Does anyone have experience of a child going straight from a Childminder setting to school?

(3 Posts)
keenie13 Tue 18-Oct-16 10:05:47

Hi Everyone,

I am brand new to Mumsnet and am looking for any comments or experiences regarding a child going straight to school from a childminder setting. I have not found a similar thread on this site so far but apologies if there is already.

Just a very brief reason for our current decision...our son, born in May 2013, will be starting school in September 2017. He is an extremely intelligent child (but I'm sure every parent thinks that!) and seems to be thriving at the childminders, mixing with older and younger children. We therefore feel it would be more upheaval to move him twice, expecially with a new baby in the house too! He knows the alphabet, numbers to 20, and can trace numbers, letters and shapes within the lines. He plays the drums with distinctive rhythms and beats from the songs that he listens to. He has a least 15 pop/rock songs that he sings continually, along with the usual 3 year olds nursery rhymes.

I would welcome any experiences where your child has by-passed the pre-school or nursery setting and gone straight to the school environment, good and bad (if any) please :-)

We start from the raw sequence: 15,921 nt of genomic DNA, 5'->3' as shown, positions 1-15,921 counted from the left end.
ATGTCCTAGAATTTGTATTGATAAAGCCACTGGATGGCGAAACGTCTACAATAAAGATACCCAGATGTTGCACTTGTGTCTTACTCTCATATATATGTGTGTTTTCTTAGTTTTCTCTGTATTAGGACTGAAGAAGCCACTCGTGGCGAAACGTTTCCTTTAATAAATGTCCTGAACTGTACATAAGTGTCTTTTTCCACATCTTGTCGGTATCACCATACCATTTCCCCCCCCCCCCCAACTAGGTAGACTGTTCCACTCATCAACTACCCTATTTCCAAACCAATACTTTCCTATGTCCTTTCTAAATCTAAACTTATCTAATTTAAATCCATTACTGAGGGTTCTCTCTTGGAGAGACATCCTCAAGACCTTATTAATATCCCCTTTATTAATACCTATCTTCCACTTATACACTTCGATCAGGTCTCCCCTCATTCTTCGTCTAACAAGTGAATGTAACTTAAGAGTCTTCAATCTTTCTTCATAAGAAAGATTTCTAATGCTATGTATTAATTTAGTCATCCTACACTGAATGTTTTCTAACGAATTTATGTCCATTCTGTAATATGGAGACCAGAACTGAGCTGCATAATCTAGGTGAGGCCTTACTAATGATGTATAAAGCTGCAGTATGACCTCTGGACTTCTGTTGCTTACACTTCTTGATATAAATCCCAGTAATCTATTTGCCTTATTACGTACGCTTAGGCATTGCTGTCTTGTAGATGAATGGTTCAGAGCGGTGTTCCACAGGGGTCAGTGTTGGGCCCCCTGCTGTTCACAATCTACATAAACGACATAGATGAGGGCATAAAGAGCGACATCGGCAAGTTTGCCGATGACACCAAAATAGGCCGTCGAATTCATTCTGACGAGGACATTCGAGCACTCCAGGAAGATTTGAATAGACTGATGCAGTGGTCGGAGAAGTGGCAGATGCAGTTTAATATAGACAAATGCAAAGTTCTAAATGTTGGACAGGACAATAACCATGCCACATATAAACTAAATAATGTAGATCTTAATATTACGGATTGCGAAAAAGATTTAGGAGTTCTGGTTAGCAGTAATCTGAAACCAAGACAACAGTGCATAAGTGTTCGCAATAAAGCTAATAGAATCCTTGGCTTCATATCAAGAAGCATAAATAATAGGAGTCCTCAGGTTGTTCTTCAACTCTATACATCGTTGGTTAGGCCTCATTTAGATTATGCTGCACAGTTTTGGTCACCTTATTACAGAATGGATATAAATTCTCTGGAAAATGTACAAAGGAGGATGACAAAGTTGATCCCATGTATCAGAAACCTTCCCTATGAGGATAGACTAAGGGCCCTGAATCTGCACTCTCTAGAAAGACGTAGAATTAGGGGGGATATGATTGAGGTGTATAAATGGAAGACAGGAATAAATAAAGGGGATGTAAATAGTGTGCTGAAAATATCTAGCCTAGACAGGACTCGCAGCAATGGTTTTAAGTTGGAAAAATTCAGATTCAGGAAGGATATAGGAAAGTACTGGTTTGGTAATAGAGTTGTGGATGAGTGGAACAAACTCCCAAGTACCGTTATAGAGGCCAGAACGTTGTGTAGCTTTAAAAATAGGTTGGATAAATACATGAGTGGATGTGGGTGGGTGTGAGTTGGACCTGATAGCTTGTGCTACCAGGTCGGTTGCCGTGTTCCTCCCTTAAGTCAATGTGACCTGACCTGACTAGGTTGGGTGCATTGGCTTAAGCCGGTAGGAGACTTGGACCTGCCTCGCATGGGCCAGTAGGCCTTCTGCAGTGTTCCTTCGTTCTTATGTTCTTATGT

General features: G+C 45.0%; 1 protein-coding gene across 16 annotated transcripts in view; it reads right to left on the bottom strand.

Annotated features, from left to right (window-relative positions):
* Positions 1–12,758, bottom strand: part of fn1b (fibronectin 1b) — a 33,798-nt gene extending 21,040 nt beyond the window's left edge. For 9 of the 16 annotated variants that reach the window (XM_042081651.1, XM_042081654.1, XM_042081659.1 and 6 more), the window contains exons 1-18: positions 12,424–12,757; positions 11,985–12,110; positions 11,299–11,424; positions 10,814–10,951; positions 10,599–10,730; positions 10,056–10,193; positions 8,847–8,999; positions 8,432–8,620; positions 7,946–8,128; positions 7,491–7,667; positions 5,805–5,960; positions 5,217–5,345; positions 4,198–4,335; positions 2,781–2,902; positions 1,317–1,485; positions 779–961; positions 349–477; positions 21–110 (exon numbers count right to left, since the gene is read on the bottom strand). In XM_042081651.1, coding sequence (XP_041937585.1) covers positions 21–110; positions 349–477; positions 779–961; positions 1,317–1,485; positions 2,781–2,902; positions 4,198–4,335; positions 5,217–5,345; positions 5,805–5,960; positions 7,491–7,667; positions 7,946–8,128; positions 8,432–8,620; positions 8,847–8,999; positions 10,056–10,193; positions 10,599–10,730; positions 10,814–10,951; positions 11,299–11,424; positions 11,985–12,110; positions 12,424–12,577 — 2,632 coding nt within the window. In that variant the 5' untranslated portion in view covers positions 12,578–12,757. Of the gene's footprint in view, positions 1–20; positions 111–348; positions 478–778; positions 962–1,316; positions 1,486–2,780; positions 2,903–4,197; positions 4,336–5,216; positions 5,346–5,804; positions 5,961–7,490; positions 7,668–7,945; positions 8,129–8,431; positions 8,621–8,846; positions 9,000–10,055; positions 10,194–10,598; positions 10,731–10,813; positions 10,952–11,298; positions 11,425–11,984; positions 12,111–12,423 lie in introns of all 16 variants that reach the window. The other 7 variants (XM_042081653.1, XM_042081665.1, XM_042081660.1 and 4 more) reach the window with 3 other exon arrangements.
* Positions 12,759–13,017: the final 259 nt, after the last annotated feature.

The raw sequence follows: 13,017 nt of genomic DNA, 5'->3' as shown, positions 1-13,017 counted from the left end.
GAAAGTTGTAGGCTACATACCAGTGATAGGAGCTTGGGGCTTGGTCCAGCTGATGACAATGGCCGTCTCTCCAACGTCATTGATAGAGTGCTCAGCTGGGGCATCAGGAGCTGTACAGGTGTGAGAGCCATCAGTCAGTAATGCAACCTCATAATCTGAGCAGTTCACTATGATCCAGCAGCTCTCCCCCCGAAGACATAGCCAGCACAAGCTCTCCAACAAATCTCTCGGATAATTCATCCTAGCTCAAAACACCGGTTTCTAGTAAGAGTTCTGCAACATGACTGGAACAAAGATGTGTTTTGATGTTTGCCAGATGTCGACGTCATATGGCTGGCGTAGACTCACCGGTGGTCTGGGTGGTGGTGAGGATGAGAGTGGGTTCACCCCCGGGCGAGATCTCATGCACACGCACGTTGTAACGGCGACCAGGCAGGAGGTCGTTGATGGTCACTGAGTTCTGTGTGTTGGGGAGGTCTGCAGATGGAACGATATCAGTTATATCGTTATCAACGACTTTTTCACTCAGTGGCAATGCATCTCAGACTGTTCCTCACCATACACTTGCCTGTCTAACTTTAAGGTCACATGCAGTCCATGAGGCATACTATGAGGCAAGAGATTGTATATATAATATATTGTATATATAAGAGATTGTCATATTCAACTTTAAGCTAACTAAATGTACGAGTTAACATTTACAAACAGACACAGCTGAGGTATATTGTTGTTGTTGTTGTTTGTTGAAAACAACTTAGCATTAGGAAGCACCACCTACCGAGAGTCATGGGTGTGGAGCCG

Many thanks in advance :-)

HSMMaCM Tue 18-Oct-16 13:23:35

Not from a parents point of view, but children who have stayed with me until they start school have settled into school life well. As long as your CM goes out and about, so they meet new children and adults and learn to socialise and make friends it should be fine.

The Cm will be following the same eyfs curriculum as nurseries and pre schools, so all that should be covered.

BackforGood Tue 18-Oct-16 19:23:18

For a child to settle well into school, it isn't about how many letters or numbers he can recognise, or if he can trace between the lines or keep a beat on a drum, it's much more about:
taking turns
lining up
doing things when the adult says, rather than when he feels like it
being part of a group - knowing what to do when things go wrong (say another child snatches something)
coping with being part of a bigger group all day
coping with noise and 'business' about him all day
moving in to the hall
eating dinner altogether - cutting up own food, carrying own tray (or opening lunchbox)
playing independently
recognising own coat / gloves / jumper/hat from a group of 30
recognising own peg or own lunch box or own PE bag
understanding there are times of the day when "we all" do this, taht or the other, even if he doesn't fancy it
sharing "your" adult with another 29 children, some of whom may be very needy

etc., etc., etc.

Some CMers go to lots of groups where the dc get a lot of this sort ofexperience (I know all of mine did) but others don't, or less so. I think that's a factor.

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